Taxes and Divorce

Understanding the tax code is a full-time job, but it’s imperative that you understand how your divorce decree impacts your tax situation. There are a few main things you should be familiar with as you negotiate.  

Tax Filing Status 

Your tax filing status is dependent on your marital status on December 31st of each year. If you are mid-divorce you will need to file your taxes as Married Filing Jointly or Married Filing Separate. If you finalize your divorce on December 30th you will have to file as either Single or Head of Household.  Each one of these filing statuses comes with its own breakdown of income for each of the tax brackets and some nuanced rules around credits and deductions allowed and to what level. If you are in the process of getting a divorce and there are children involved, make sure you understand the difference between Head of Household and Single filing status. You can speak with a Certified Divorce Financial Analyst® for a high-level overview, but your CPA or accountant can guide you in the specifics. As you change tax filing status’ make sure to adjust the withholdings on your paystub by updating your W-4 so that you are withholding the proper amount for taxes.  

Tax Credits 

There are a few important tax credits to highlight in divorce, especially for the 2021 tax year. The Child Tax Credit and Child and Dependent Care Credit are two credits that often come up in divorce if children from the marriage are involved. Typically, the primary parent, usually the one claiming Head of Household, would claim both credits if they qualify however the non-custodial parents (or the one that has the child(ren) less time) could negotiate that the child tax credit be transferred or alternate. Why is this valuable? A credit is a dollar-for-dollar reduction in your tax bill. The maximum child tax credit is $2,000 per child up to certain income limits. In 2021, thanks to the American Rescue Plan passed by the Biden Administration in early 2021, there is an additional $1,000 per child ages 6-17 and an additional $1,600 per child ages 0-5. The 2021 additional credits are limited to lower tax brackets than the standard child tax credit, and your tax filing status matters in determining what that threshold is. This could be quite substantial! Be aware that these additional tax credits are also getting partially paid out in the second half of 2021. They are not stimulus payments so you need to understand how you will file for 2021 to determine whether you may have to repay those credits. There were also major increases to the Child and Dependent Care Credit, for some, it could be as much as an $8,000 credit! For more information contact your local Certified Divorce Financial Analyst® or CPA to understand how these changes may be impacted by your decree.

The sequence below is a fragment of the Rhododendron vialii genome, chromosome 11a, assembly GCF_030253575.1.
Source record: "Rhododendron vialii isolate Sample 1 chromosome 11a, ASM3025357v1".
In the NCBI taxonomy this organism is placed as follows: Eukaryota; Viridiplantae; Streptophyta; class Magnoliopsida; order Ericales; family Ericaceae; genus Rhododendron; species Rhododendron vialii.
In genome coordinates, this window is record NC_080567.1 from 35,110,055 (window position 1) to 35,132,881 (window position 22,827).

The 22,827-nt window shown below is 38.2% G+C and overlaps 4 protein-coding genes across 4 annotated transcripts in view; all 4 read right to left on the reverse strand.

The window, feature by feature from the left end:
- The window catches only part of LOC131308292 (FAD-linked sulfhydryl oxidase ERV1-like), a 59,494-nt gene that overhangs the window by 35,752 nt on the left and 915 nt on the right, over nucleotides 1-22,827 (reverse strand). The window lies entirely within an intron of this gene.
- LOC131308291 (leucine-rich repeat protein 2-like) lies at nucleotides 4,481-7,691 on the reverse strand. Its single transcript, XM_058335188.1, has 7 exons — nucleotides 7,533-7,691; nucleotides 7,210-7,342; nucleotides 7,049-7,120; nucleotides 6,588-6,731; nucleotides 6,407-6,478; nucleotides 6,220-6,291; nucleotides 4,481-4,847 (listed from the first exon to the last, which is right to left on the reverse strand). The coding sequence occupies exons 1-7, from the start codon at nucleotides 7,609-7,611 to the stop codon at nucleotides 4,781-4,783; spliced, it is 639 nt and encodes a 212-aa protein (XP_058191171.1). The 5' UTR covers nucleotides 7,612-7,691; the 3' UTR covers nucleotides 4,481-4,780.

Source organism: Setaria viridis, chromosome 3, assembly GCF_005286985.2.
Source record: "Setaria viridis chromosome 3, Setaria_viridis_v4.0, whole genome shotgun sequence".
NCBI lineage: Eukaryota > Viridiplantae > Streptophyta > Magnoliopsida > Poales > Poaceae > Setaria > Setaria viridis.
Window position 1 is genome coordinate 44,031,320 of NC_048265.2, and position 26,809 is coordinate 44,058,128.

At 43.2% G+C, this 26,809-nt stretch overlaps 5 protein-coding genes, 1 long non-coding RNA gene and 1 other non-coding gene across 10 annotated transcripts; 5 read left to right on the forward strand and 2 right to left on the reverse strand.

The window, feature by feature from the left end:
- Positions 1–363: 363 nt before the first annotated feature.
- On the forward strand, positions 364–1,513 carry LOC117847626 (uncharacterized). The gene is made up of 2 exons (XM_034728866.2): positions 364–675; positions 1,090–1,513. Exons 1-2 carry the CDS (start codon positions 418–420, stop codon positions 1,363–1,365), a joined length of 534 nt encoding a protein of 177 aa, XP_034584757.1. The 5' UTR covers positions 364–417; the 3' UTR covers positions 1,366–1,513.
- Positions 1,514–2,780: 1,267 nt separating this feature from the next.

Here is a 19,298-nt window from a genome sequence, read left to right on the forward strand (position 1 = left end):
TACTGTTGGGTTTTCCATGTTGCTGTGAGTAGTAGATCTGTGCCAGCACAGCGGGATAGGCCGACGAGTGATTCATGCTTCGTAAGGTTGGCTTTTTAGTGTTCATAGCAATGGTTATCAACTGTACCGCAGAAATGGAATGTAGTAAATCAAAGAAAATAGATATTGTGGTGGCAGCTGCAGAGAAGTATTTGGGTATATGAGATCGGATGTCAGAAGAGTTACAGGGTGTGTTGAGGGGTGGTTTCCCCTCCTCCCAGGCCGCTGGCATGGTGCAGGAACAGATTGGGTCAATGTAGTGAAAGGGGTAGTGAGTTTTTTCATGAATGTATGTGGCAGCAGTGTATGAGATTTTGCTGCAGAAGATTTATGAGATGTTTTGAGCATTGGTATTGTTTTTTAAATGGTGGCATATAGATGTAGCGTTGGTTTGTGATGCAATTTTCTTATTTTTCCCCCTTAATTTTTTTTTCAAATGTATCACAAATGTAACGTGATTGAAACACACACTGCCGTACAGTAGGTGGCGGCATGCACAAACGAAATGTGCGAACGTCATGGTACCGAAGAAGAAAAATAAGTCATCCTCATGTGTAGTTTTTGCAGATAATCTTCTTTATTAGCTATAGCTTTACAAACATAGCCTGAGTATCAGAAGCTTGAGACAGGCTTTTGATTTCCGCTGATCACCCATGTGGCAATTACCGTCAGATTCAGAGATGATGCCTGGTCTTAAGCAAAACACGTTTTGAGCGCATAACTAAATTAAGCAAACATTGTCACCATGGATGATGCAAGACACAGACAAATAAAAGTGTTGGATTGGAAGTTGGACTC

Ordinary Income vs Capital Gains 

When you divide investment assets in lieu of a divorce the transfers themselves don’t normally cause any tax implications, but if you need to begin accessing funds from those assets to live on or make a large purchase then tax implications will come into play. As you negotiate your settlement make sure you are aware of your short- and long-term needs because it may adjust how you should approach the property division. There are two types of tax that could come into play if you sell an asset, the first is capital gains. Currently, most people fall in the 15% capital gains bracket however it can be higher if you are in the top tax brackets. This tax comes into play in the sale of a home or investment property or if you sell from a non-retirement investment account. You pay the tax on the amount of the gain, which is the difference between the value at the time of sale and what you paid for the asset. The second type of tax is ordinary income. Ordinary income is the tax you pay on all income including any distributions from pre-tax retirement accounts, like a 401(k), IRA, or annuity.